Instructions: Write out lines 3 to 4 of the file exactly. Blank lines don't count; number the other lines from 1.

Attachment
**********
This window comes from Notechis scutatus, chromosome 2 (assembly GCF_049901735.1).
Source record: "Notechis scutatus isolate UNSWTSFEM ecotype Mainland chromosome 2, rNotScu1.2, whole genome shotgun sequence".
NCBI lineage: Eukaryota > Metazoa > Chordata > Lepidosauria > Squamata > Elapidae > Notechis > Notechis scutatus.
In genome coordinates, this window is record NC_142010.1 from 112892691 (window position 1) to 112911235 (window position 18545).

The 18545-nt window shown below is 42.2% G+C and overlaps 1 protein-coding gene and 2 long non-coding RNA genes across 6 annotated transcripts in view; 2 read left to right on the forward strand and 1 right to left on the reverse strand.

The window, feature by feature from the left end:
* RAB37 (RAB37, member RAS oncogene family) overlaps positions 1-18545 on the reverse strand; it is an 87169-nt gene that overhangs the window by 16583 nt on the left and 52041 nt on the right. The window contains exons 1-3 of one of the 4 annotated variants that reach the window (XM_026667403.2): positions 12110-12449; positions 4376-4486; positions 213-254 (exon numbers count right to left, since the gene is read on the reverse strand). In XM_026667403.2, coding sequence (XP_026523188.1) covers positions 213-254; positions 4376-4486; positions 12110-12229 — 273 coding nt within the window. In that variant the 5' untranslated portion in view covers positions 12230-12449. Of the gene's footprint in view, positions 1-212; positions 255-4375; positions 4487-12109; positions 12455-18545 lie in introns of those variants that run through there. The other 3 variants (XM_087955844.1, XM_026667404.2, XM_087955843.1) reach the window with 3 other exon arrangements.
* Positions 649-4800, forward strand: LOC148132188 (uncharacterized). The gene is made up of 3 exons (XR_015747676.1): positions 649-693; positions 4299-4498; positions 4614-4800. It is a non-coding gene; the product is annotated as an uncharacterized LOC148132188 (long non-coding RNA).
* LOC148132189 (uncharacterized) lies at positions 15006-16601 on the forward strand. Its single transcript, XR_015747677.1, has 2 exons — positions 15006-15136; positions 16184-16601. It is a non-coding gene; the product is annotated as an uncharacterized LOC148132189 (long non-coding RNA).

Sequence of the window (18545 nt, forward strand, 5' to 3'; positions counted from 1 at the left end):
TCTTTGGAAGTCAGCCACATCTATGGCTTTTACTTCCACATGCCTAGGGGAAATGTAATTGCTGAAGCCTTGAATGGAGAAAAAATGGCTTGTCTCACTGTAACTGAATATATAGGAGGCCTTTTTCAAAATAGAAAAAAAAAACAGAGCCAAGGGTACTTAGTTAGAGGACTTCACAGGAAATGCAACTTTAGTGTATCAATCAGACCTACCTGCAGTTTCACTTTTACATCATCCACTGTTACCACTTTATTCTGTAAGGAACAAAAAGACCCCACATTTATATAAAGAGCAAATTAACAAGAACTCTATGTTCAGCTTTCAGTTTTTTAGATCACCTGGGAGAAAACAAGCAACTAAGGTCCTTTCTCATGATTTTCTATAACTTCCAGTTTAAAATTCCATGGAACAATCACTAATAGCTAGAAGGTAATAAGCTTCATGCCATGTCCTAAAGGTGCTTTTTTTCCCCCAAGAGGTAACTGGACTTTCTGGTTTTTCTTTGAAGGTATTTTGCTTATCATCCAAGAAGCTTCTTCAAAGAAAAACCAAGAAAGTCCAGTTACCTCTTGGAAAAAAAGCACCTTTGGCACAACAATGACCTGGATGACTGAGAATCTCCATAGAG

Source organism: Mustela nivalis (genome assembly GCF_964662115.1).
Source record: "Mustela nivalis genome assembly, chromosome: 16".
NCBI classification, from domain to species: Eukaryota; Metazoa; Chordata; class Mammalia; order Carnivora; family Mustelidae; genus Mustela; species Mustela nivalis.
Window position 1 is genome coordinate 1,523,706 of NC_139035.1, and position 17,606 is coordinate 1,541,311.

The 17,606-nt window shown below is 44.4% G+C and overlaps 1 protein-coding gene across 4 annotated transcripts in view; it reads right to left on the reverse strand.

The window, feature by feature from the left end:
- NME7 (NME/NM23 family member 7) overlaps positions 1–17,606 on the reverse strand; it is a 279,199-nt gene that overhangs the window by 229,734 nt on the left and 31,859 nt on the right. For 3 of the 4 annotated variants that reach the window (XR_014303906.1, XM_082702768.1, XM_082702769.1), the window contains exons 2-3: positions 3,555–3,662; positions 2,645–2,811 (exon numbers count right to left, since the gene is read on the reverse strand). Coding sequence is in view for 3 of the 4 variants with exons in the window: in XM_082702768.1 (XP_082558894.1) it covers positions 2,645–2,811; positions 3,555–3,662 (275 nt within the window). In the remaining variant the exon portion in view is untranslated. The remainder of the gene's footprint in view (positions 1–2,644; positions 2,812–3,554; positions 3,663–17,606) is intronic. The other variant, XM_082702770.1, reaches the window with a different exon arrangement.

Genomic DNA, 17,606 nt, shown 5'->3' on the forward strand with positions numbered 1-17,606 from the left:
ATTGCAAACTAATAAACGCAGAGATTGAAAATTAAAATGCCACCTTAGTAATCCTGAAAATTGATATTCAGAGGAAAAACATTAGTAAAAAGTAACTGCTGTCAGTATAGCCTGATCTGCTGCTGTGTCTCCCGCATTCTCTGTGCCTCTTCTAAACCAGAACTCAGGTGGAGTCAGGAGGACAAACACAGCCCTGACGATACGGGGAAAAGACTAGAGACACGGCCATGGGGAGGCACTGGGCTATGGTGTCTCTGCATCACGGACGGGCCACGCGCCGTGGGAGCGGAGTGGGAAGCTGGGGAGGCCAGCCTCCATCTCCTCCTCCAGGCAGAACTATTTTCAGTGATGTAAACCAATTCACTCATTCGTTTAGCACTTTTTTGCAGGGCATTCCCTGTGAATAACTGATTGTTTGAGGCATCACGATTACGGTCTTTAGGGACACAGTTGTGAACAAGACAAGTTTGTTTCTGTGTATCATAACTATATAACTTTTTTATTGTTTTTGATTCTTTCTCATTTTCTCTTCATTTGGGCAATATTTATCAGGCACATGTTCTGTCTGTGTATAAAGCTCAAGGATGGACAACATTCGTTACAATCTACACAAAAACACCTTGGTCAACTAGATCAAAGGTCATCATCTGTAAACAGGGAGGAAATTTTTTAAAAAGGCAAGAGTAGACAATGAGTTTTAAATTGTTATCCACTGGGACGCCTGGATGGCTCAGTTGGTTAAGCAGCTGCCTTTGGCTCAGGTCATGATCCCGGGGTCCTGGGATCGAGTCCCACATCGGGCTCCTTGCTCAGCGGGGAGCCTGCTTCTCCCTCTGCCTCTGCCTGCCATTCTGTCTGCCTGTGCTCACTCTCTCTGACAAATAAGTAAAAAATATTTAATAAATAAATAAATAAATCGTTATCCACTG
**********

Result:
NCBI lineage: Eukaryota > Metazoa > Chordata > Lepidosauria > Squamata > Elapidae > Notechis > Notechis scutatus.
In genome coordinates, this window is record NC_142010.1 from 112892691 (window position 1) to 112911235 (window position 18545).